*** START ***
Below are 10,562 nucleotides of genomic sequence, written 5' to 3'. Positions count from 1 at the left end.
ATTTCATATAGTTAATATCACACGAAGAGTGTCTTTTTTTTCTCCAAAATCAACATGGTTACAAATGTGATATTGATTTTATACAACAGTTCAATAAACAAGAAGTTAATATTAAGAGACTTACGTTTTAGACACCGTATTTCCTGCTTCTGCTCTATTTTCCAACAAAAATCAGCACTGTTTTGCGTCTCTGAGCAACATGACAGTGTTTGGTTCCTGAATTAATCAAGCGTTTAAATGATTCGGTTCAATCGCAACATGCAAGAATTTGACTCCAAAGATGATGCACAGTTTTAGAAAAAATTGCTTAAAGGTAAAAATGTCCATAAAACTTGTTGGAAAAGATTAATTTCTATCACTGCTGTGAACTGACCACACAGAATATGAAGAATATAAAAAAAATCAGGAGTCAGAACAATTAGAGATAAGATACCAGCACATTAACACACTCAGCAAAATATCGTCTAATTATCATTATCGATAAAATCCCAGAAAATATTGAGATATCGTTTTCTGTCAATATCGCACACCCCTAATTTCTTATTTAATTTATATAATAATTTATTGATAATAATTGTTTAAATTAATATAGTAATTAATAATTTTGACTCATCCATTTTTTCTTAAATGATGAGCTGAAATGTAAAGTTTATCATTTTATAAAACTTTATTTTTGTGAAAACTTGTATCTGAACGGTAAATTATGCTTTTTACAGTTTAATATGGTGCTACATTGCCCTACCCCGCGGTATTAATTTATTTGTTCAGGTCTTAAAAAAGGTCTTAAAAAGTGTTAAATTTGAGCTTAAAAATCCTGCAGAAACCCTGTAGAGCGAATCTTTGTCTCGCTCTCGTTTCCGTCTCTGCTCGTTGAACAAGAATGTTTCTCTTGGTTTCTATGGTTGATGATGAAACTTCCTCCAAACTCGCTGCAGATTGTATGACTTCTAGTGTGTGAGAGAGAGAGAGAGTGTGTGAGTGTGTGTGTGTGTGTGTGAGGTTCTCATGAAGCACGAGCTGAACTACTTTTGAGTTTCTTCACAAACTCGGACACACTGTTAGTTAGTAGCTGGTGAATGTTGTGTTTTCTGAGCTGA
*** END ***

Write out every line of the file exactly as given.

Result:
Below are 10,562 nucleotides of genomic sequence, written 5' to 3'. Positions count from 1 at the left end.
ATTTCATATAGTTAATATCACACGAAGAGTGTCTTTTTTTTCTCCAAAATCAACATGGTTACAAATGTGATATTGATTTTATACAACAGTTCAATAAACAAGAAGTTAATATTAAGAGACTTACGTTTTAGACACCGTATTTCCTGCTTCTGCTCTATTTTCCAACAAAAATCAGCACTGTTTTGCGTCTCTGAGCAACATGACAGTGTTTGGTTCCTGAATTAATCAAGCGTTTAAATGATTCGGTTCAATCGCAACATGCAAGAATTTGACTCCAAAGATGATGCACAGTTTTAGAAAAAATTGCTTAAAGGTAAAAATGTCCATAAAACTTGTTGGAAAAGATTAATTTCTATCACTGCTGTGAACTGACCACACAGAATATGAAGAATATAAAAAAAATCAGGAGTCAGAACAATTAGAGATAAGATACCAGCACATTAACACACTCAGCAAAATATCGTCTAATTATCATTATCGATAAAATCCCAGAAAATATTGAGATATCGTTTTCTGTCAATATCGCACACCCCTAATTTCTTATTTAATTTATATAATAATTTATTGATAATAATTGTTTAAATTAATATAGTAATTAATAATTTTGACTCATCCATTTTTTCTTAAATGATGAGCTGAAATGTAAAGTTTATCATTTTATAAAACTTTATTTTTGTGAAAACTTGTATCTGAACGGTAAATTATGCTTTTTACAGTTTAATATGGTGCTACATTGCCCTACCCCGCGGTATTAATTTATTTGTTCAGGTCTTAAAAAAGGTCTTAAAAAGTGTTAAATTTGAGCTTAAAAATCCTGCAGAAACCCTGTAGAGCGAATCTTTGTCTCGCTCTCGTTTCCGTCTCTGCTCGTTGAACAAGAATGTTTCTCTTGGTTTCTATGGTTGATGATGAAACTTCCTCCAAACTCGCTGCAGATTGTATGACTTCTAGTGTGTGAGAGAGAGAGAGAGTGTGTGAGTGTGTGTGTGTGTGTGTGAGGTTCTCATGAAGCACGAGCTGAACTACTTTTGAGTTTCTTCACAAACTCGGACACACTGTTAGTTAGTAGCTGGTGAATGTTGTGTTTTCTGAGCTGA